The CoreMedia Studio, new to CoreMedia 6, is at the heart of creating the user experience. In the Studio, business users can bring together content and layouts/content modules to design a particular page. They also identify default content and any contextual rules that must be applied before pulling the content together on the page for a particular user. These contextual rules can be anything from user identity to location to device used to gain access to the page.

Personalization Rule Selection in Studio

As business users design these experiences in the Studio, they can preview what the output will be based on different user scenarios or on the default content view for different devices (including the traditional web browser and various mobile devices).

CoreMedia_Studio_MobileView.jpg CoreMedia 6 Studio - Preview of Mobile View on iPhone

Mobile Events Based on Geolocation

Separation of Content from Presentation

CoreMedia's platform is designed to provide a clear separation of the development of content and the creation of user experience from the actual design of the presentation. So it's basically a layered approach that starts with content creation in the CMS, design creation in the Editor, followed by the business user pulling it all together within the Studio to define the user experience.

Mobile Templates/Rules

There is no separate tool to build a mobile experience; the mobile view is simply another template (set of templates) built. Developers do have their own interface to define and test mobile templates and presentation rules (the CoreMedia Editor).

These rules/templates are then used by the Adaptive Device Delivery to create the appropriate view based on device capabilities.

Device Capabilities

Using the device database, the Adaptive Device Delivery Module knows what capabilities a particular device will support and adapts the presentation to support those capabilities. So if the device supports location-based services, then if there are presentation rules based on location, these will be applied. The same goes for images and multimedia. Different images sizes are stored within CoreMedia and pulled, according to the device capabilities.

Social features are also supported, again built into the overall web experience via the templates and layouts in the CoreMedia editor and adapted to the device layout and capabilities.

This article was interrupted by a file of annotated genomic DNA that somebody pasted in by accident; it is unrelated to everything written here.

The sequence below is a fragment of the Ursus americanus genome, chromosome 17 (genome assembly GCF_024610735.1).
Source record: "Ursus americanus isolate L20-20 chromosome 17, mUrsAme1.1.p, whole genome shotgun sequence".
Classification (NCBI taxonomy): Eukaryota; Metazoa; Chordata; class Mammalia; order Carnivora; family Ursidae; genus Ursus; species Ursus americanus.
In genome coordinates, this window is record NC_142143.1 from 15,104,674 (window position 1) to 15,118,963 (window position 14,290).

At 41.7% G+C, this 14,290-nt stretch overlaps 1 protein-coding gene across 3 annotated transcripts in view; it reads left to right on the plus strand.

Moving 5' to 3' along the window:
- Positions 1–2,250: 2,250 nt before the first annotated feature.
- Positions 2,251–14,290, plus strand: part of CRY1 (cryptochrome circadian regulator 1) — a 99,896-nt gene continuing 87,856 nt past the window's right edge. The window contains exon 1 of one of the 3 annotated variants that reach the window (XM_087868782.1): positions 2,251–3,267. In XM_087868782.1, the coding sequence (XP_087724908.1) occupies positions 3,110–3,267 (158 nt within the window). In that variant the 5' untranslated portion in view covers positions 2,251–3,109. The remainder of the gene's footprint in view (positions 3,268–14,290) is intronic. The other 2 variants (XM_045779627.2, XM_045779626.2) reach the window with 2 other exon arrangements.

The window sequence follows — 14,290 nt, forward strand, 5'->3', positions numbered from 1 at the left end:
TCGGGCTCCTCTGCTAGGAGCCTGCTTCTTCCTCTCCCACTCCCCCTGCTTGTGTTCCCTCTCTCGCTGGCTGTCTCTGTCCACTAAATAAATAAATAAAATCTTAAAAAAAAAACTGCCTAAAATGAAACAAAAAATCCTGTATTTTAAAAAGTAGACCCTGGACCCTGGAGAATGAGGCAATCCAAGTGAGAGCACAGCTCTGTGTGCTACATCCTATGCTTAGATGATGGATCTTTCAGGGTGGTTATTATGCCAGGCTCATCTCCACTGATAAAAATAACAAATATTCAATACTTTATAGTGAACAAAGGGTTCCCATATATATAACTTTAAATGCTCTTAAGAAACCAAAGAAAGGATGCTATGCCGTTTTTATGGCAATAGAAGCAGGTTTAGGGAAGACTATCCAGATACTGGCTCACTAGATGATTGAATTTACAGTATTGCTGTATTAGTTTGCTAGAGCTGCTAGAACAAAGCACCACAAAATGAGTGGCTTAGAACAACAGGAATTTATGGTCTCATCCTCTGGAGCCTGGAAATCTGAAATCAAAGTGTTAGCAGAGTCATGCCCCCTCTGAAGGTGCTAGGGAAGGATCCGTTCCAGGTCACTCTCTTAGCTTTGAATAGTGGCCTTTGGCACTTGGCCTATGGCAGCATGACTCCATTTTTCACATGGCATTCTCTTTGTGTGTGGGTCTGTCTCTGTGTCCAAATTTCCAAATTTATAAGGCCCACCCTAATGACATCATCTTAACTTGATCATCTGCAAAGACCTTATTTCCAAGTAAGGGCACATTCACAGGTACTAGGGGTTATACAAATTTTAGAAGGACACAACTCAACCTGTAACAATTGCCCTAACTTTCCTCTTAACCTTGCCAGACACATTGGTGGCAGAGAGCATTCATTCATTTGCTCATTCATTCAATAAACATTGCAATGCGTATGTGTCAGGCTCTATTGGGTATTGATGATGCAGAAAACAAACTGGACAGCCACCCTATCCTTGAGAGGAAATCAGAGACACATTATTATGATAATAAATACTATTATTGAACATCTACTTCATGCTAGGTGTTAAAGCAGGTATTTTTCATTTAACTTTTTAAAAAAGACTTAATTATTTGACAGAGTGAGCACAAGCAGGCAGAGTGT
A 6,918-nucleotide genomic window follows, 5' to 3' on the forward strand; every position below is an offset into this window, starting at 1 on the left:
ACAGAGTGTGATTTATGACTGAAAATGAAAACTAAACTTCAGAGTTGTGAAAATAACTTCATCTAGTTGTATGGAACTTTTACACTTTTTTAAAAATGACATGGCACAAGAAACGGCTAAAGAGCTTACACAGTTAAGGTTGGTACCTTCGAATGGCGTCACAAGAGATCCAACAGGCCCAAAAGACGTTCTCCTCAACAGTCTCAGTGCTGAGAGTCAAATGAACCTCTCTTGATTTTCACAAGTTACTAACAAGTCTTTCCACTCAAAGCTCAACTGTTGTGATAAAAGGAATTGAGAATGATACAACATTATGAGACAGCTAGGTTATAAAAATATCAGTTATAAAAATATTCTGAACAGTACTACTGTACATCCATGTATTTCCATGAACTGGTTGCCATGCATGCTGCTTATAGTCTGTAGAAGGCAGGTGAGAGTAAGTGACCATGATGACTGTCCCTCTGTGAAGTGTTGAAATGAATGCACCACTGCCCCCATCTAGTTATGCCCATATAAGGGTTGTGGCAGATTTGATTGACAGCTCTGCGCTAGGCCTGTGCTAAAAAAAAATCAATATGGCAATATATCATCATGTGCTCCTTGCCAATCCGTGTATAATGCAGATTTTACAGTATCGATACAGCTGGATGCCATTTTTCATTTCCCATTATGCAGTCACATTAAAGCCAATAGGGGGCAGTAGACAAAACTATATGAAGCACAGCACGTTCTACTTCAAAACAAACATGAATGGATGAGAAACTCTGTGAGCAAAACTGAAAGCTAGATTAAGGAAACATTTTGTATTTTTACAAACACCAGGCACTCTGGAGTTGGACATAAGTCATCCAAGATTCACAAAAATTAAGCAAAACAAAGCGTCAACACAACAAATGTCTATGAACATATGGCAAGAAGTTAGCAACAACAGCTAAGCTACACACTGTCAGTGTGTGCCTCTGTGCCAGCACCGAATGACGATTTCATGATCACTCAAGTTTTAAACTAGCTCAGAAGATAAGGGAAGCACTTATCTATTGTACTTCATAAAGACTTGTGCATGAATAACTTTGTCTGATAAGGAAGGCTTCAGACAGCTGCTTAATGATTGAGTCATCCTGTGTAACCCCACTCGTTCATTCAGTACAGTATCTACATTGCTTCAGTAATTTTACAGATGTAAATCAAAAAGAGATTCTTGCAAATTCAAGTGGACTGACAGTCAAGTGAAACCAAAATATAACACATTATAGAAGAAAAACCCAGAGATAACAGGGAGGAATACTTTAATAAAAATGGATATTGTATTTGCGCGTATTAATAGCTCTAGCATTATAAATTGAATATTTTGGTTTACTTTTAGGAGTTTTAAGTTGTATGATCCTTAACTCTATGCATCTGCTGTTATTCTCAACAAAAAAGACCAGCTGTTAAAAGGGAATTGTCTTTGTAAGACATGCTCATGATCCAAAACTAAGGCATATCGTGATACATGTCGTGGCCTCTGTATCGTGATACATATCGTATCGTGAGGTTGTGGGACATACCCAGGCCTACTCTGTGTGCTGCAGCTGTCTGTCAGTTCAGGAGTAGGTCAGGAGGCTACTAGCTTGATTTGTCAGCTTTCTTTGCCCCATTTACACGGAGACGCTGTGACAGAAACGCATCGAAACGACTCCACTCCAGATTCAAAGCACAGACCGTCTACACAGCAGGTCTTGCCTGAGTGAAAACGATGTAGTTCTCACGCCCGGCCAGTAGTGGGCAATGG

Final Thoughts

The mobile experience is on the mind of every organization, but it's only one aspect of the overall experience it needs to design and support. CoreMedia's approach is great in that adds the channel/device used to the overall context of the user experience and adapts it accordingly.

It's key to note that this is a mobile web experience, and not a mobile app. The advantage of this approach (and it's what most WCM vendors are doing) is that you can create one mobile web view that is then adapted according to the capabilities of the device. You can still develop lightweight mobile applications with CoreMedia, but that's a custom project and another story.

There is a clear separation between technical design and business design based on content/context. For many organizations this is a plus as most marketers are not designers or developers and are best kept from the details of that part. There are many alternatives to CoreMedia,however, that do offer a combined technical design/content design, and some organizations may prefer that route.

CoreMedia has spent a lot of effort building a separate business user solution in CoreMedia Studio, demonstrating their view of how designing the user experience needs to work to be successful. The technical and creative design of a user experience tends to remain fairly consistent, it's what and how information is presented that changes according to user habits/needs. This is where the business user/marketer needs to focus, and mobile, as we said earlier, is just another channel for that experience.